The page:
Giant: 2

 

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 Related Tribes: Shaman

 Iconicity: High

 Comments: All right, a reprint of Primeval Titan sort of shut everyone up. Kind of odd they didn't also reprint the other Titans, though. Maybe the didn't want to devote too many slots to Giants. The only other one is good enough, anyway, if financially irrelevant. Rosheen is even getting those fancy new colorless mana symbol in her text for the occasion.


Goblin: 4

   

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 Related Tribes: Shaman

 Iconicity: Medium

 Comments: There's not a Goblin theme per se in the set, so the little suckers are represented by all members without any "Goblins matter" rule. And they all happen to be Shamans, which I'm pretty sure was entirely accidental. Kiki-Jiki is the Big Kahuna here, and as iconic as they get. Guttersnipe is a good one for RDW decks. Dragonlord's Servant is there to support the Dragon theme. And Battle-Rattle Shaman is just odd. For some of these choices, it feels like they played a game of Momir Basic and went with whatever came up.


Homunculus: 1

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 Iconicity: Low

 Comments: I'm not sure Homunculus needed to be represented in Iconic Masters (actually, I'm sure it didn't), but if we operate under the assumption that it did, then Stitcher's Apprentice would have been such a better choice than Doorkeeper. Is there even a defender theme in the set? Well, there's 11 creatures with defender across four colors. So, uhm, maybe? There's certainly a mill archetype, though, thanks to the inclusions of Thought Scour, Glimpse the Unthinkable, Mindcrank, Trepanation Blade, Grisly Spectacle, Balustrade Spy, and Shriekgeist.


Horror: 1

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 Iconicity: Medium

 Comments: One Horror is probably too few Horrors, considering the tribe has 187 members, but at least Phyrexian Rager is a very strong common that represents Phyrexians. Ah, what a huge mistake it's been to never introduce a Phyrexian creature type. But I guess they still could, if they really wanted.


Hound: 1

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 Related Tribes: Soldier

 Iconicity: Null

 Comments: This is really not what I think of when I think of a Hound, in MTG or otherwise.


Human: 26

  

 

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 Related Tribes: Assassin, Cleric, Knight, Monk, Rogue, Scout, Soldier, Warrior, Wizard

 Iconicity: High

 Comments: Well, there's incidental tribe's presence, and then there's Human still being all over the map as usual. Those five rares up there are the money cards, especially Auriok Champion, whose price used to be north of 10 tix earlier this year (of 20 tix last year).


Hydra: 3

  

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 Related Tribes: Plant

 Iconicity: Medium

 Comments: These are definitely NOT the three most iconic Hydras you can think of. That would probably be Kalonian Hydra, Polukranos and Progenitus (which, admittedly, is not easy to work into any set without providing some ways to help playing it in Limited). They're not even the second tier, which would be Primordial Hydra, Mistcutter Hydra and Apocalypse Hydra. This said, these three are not bad Hydras. Genesis Hydra is essentially the tribe's Bloodbraid Elf, and its built-in card advantage earned it some play. Savageborn Hydra is a modular Hydra that hits very hard, and can grow over time. Heroes' Bane is a slightly worse Chameleon Colossus (yes, its counters persist, but it costs 1 mana more and lacks the non-irrelevant protection from black, not to mention the ability to be affected by any tribal mechanic), but still playable enough. It's just that, well, it wasn't that easy to come up with a trio that felt more like what this whole set should be about: reminding you of some of the great cards that made the history of Magic. These three aren't anything of the sort.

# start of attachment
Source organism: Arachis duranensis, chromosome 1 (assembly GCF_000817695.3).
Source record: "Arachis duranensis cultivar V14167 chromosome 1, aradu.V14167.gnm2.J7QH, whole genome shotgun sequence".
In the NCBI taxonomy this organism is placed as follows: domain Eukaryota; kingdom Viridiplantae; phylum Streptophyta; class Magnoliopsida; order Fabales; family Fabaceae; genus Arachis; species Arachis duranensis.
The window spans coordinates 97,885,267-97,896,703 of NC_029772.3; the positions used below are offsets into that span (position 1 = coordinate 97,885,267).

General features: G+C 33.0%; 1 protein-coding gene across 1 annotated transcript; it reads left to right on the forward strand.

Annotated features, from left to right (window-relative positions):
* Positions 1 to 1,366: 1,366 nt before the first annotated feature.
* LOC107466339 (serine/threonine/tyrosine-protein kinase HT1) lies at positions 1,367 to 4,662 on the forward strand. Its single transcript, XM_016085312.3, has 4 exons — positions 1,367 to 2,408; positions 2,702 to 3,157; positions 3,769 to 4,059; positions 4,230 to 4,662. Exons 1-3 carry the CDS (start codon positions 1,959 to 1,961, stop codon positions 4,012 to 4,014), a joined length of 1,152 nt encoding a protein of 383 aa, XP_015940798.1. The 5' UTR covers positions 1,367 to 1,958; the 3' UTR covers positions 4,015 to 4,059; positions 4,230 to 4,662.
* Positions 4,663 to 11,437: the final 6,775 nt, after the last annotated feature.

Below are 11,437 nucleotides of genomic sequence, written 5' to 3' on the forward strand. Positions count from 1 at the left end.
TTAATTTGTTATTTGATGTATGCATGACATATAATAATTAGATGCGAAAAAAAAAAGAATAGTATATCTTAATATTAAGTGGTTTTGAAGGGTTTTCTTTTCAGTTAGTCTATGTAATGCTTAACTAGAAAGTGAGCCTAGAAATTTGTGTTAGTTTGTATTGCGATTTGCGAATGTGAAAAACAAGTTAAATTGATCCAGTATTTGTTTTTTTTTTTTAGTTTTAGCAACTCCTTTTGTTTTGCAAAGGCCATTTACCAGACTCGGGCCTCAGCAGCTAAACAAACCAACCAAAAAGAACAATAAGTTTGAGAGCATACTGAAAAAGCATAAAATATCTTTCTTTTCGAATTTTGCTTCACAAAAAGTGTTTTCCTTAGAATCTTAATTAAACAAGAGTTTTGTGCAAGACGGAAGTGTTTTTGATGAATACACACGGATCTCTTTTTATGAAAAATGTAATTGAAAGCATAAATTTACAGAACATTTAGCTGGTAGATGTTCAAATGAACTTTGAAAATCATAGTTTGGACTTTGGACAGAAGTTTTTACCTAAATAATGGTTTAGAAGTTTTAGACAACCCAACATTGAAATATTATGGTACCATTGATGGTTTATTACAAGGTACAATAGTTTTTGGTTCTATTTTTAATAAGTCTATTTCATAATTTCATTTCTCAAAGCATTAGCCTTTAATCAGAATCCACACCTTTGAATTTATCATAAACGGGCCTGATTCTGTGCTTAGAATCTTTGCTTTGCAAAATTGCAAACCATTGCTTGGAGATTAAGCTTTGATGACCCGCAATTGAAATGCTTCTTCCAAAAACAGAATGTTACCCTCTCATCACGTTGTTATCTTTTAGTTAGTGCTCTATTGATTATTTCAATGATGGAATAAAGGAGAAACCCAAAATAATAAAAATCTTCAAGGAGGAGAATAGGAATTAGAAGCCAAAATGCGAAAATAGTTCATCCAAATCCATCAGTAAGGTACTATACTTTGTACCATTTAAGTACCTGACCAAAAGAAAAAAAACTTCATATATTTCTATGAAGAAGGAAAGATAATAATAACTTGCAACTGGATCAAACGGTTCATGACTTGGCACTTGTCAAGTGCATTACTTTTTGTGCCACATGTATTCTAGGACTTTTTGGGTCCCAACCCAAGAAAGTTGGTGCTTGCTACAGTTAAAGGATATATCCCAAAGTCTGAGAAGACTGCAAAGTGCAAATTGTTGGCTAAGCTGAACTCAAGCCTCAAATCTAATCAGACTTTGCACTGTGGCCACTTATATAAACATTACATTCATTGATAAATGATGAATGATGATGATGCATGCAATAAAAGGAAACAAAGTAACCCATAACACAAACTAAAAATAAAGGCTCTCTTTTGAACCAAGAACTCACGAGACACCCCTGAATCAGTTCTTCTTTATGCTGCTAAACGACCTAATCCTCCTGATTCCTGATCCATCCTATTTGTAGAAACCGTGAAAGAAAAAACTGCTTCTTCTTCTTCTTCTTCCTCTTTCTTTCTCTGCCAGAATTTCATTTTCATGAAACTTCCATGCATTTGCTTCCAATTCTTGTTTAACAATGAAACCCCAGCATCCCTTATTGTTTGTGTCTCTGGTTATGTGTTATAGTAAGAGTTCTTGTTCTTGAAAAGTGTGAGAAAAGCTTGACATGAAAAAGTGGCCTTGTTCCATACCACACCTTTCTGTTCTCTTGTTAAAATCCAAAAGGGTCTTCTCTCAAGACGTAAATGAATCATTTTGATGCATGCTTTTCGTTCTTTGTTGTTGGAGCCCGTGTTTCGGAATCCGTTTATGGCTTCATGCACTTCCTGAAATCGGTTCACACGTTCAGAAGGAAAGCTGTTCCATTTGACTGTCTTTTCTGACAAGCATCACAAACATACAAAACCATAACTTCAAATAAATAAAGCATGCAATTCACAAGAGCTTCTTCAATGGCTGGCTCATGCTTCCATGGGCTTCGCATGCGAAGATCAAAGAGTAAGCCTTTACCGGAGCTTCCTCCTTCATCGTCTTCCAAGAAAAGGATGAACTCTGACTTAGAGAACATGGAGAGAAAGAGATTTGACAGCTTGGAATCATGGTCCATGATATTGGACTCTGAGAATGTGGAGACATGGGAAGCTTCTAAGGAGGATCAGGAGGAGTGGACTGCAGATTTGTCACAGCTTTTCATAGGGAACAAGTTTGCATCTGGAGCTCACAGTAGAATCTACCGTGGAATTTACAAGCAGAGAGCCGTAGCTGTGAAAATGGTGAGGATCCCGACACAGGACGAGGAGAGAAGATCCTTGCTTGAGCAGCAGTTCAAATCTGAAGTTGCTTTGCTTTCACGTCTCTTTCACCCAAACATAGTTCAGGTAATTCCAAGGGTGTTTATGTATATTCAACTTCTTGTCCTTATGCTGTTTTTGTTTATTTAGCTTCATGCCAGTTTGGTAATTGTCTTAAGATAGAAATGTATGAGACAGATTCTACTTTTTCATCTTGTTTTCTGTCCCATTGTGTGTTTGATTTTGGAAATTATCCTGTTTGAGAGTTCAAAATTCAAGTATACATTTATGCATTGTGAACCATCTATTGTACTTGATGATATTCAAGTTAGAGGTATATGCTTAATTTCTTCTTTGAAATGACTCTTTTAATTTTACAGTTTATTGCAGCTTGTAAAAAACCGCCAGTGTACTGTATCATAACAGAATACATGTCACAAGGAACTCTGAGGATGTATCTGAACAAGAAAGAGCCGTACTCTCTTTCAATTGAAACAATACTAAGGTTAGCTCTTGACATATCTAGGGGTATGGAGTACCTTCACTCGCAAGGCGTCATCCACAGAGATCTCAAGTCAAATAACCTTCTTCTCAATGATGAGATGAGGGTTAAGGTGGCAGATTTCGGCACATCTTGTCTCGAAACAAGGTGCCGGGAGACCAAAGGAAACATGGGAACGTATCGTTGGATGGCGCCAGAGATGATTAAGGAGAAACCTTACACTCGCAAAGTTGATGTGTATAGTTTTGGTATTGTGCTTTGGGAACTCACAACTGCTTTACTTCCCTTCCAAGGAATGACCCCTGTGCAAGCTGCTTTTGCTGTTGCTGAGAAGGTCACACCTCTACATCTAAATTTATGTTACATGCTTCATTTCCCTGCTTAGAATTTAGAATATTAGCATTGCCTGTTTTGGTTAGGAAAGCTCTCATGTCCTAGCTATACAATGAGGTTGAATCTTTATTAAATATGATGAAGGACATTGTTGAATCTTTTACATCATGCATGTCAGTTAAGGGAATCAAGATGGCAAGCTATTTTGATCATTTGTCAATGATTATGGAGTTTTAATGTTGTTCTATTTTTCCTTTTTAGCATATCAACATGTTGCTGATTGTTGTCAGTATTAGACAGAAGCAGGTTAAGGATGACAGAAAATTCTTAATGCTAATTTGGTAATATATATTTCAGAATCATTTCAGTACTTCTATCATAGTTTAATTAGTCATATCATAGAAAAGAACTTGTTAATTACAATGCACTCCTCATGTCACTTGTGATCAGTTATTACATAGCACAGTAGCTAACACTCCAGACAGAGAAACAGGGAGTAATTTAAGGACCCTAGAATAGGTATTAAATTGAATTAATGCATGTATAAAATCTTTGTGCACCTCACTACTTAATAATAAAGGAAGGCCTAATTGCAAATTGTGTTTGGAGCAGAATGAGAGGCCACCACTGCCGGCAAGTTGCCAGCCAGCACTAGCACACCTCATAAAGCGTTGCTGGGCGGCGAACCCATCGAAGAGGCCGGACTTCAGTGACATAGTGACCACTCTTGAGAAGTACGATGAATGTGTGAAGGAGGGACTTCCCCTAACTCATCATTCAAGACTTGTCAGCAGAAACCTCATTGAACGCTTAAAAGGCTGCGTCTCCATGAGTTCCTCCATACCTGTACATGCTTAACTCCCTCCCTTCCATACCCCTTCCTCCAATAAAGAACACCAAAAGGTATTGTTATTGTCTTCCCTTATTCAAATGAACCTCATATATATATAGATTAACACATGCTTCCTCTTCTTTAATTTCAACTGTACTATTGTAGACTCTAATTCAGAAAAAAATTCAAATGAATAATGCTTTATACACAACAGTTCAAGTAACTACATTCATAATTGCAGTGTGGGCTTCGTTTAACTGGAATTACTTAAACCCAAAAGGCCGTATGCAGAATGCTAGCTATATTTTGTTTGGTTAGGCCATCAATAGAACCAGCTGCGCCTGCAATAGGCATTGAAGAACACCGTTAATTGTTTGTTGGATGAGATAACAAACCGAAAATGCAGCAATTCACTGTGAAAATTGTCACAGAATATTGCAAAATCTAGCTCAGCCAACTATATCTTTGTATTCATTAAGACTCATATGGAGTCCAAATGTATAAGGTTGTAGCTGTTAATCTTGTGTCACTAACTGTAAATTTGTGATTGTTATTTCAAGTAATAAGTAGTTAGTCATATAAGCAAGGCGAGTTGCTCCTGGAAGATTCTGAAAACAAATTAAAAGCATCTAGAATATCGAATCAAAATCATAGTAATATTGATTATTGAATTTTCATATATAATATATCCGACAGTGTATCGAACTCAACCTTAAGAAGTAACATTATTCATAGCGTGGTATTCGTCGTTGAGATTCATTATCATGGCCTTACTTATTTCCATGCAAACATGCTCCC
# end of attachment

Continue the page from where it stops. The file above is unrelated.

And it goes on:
Illusion: 4

   

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 Related Tribes: Angel, Cat

 Iconicity: Low

 Comments: Phantom Monster, with the same reworked art already seen in Eternal Masters, feels certainly like part of Magic history. But it's also something that gets a functional reprint in any other set. Jace's Phantasm plays into the mill Limited archetype. The other two are pretty obscure instances of lllusion being mixed with another tribe (I'll never understand this: how does something that's literally defined as "not the real thing" still count as the real thing?). I'm pretty disappointed not a single creature with the Illusion-defining ability of being killed when targeted was included. You know, Phantasmal Bear, Phantom Beast and Illusionary Servant are common, Phantasmal Dragon is uncommon. At least one of them would fit perfectly under any possible point of view. Although, of course, the most iconic Illusions are Phantasmal Image, Palinchron and Narcomoeba.


Insect: 2

 

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 Related Tribes: Shaman

 Iconicity: Null

 Comments: I don't even know what to say about these. Nantuko Shaman is even a good creature, and I guess represents the Nantukos. Rotfeaster Maggot feels like the result of the random card search feature on Gatherer. Or maybe they thought their Limited environment really needed something that can prevent reanimation in the midrange, at sorcery speed? We're once again relegated to common slots here (which means these haven't been included because they needed a reprint or anything), but, hell, Insect is a big tribe, even if not really shiny. What about Marker Beetles, which was never reprinted, and Nantuko Husk, which is extremely iconic? What about Invasive Species and Heartstabber Mosquito? What about a green flyer like Emerald Dragonfly (so we could finally have it on MTGO) or Venomous Dragonfly? (Or Giant Dustwasp for your suspend theme). What about Bond Beetle and Blister Beetle, that even look like a mirrored pair, despite having been printed 4 years apart?